Epiphany is about putting ourselves into a different mode. It is about setting out on a journey of faith, just as the Magi did. They started an actual physical journey as they set out to look for the Messiah. Ours is a spiritual journey. It is about becoming aware of the light of Christ in the world around us as we journey to ever greater truths. Even if we do have busy lives, we must be the people who look at the stars.
There are plenty of people around us who know this truth. If we think about it we will probably remember a friend or a relative who seemed to have something about her or him. A way of seeing the world in spiritual ways. Some people have the gift of spiritual insight.
You see, if you are not careful, you can end up living your life just in the rat race. There are many people who do succeed in the rat race. They put their time and their energy into it and they might even rise to the top. The thing about the rat race, though is that even if you win the race, your still a rat! You can forget that living has a purpose and is not an end in itself. Living is about growing and changing and moving in our faith and in our relationships with each other. Life is not about just getting through it.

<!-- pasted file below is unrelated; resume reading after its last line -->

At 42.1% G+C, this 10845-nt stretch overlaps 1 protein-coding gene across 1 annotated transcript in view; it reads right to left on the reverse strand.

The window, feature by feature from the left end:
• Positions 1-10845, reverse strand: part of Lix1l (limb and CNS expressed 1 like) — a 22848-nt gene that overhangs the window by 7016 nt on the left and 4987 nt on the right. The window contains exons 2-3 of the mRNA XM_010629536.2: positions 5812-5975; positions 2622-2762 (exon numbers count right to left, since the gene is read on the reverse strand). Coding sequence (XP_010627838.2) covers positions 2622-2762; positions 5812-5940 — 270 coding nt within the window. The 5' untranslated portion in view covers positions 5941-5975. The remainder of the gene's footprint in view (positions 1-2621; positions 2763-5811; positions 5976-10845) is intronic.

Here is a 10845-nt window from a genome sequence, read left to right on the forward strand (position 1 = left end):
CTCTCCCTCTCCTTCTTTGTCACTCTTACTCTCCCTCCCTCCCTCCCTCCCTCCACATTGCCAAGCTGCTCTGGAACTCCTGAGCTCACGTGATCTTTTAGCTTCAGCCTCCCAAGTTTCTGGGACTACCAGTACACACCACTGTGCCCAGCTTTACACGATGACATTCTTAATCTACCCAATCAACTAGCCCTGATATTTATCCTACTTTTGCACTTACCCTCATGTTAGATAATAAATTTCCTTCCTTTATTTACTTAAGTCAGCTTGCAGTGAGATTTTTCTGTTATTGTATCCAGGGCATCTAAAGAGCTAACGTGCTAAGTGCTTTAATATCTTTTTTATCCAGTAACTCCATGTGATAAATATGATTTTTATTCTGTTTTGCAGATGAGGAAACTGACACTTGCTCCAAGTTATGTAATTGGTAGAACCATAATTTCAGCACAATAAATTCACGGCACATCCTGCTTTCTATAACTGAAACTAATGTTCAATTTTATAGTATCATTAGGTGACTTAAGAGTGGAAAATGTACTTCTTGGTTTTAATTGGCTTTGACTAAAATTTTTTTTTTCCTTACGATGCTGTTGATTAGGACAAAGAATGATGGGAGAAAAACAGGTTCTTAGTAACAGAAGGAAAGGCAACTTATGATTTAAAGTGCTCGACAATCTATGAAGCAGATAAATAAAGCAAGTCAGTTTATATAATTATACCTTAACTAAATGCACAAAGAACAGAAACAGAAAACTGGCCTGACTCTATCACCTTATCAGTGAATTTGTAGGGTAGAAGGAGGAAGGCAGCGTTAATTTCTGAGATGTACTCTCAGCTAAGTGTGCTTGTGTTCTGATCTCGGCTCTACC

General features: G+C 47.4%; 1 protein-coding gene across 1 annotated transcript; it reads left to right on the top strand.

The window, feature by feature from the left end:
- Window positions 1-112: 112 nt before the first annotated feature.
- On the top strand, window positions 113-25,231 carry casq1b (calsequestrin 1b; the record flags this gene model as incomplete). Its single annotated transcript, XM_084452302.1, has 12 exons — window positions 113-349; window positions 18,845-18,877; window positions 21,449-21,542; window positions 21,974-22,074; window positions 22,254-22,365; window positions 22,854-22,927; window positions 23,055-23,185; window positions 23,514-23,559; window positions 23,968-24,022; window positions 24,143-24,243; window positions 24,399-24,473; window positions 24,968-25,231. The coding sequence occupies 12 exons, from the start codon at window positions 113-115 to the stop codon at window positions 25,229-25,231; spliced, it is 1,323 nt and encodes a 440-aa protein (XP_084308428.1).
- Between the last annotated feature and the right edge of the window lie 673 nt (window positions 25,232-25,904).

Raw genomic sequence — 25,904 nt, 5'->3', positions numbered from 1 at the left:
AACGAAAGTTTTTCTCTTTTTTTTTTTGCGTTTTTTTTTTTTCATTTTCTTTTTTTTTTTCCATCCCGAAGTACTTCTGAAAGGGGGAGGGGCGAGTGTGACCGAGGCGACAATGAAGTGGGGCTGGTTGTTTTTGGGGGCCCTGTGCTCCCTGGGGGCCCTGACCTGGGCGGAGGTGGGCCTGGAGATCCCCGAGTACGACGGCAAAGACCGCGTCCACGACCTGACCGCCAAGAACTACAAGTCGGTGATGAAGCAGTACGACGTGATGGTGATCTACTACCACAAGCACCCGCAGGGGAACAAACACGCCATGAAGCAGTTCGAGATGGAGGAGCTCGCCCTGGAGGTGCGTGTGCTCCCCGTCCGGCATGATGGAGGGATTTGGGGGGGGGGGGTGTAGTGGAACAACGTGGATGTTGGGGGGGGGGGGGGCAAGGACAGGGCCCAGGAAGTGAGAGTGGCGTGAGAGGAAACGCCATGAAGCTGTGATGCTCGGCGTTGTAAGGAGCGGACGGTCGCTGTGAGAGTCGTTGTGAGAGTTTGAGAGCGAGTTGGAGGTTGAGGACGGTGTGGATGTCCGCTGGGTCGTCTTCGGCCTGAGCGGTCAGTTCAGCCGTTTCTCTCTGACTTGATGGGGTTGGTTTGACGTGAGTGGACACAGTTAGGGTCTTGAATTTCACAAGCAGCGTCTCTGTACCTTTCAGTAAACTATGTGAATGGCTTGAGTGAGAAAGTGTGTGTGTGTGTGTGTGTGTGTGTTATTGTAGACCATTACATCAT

My father used to have a saying which I'm sure we've all heard before. It goes: "The longest journey begins with a single step."
Of course that single step is followed by another and another. The real trick is to take that first step, and then to keep the steps coming, being aware all the while of God's creation around us and that God has a purpose for us.
It is in the spiritual journey that we have our Epiphany experiences. The light of Christ can shine in the darkness at any turn of the path, and it can appear in even the most unlikely situations. But only if you have your eyes ready to perceive it.
Sometimes I wonder if Christians in the western world have become just a little too comfortable with where we are. Change is a nasty word to so many of us. Yet growth is change and all of life is about change. We as the Church have slowed right down in our journey of faith. I think some of us have stopped the journey entirely.
As we begin a new year and we wonder what the future has in store for us we can be fearful about the changes which we will have to make. It is time to think differently about all of this. It is time to take the courage to move forward ‑ even into the unknown. It is time to shake the dust off our slow moving selves and get those feet moving again. One step ‑ and then another ‑ and then another. Let's make that our New Year's resolution: to move and grow in our faith again.
Here at St. Luke’s we offer plenty of ways to help get the process going: Try coming to one of our Bible Studies or books studies. Or try coming out to learn about contemplative prayer. Or try joining one of our groups which reaches out to help our community.
I wish you all a happy Epiphany. And I wish you all your own Epiphany experiences. Keep looking at the stars in your life to see the signs that God is giving. And let us keep ourselves on the Journey. Amen.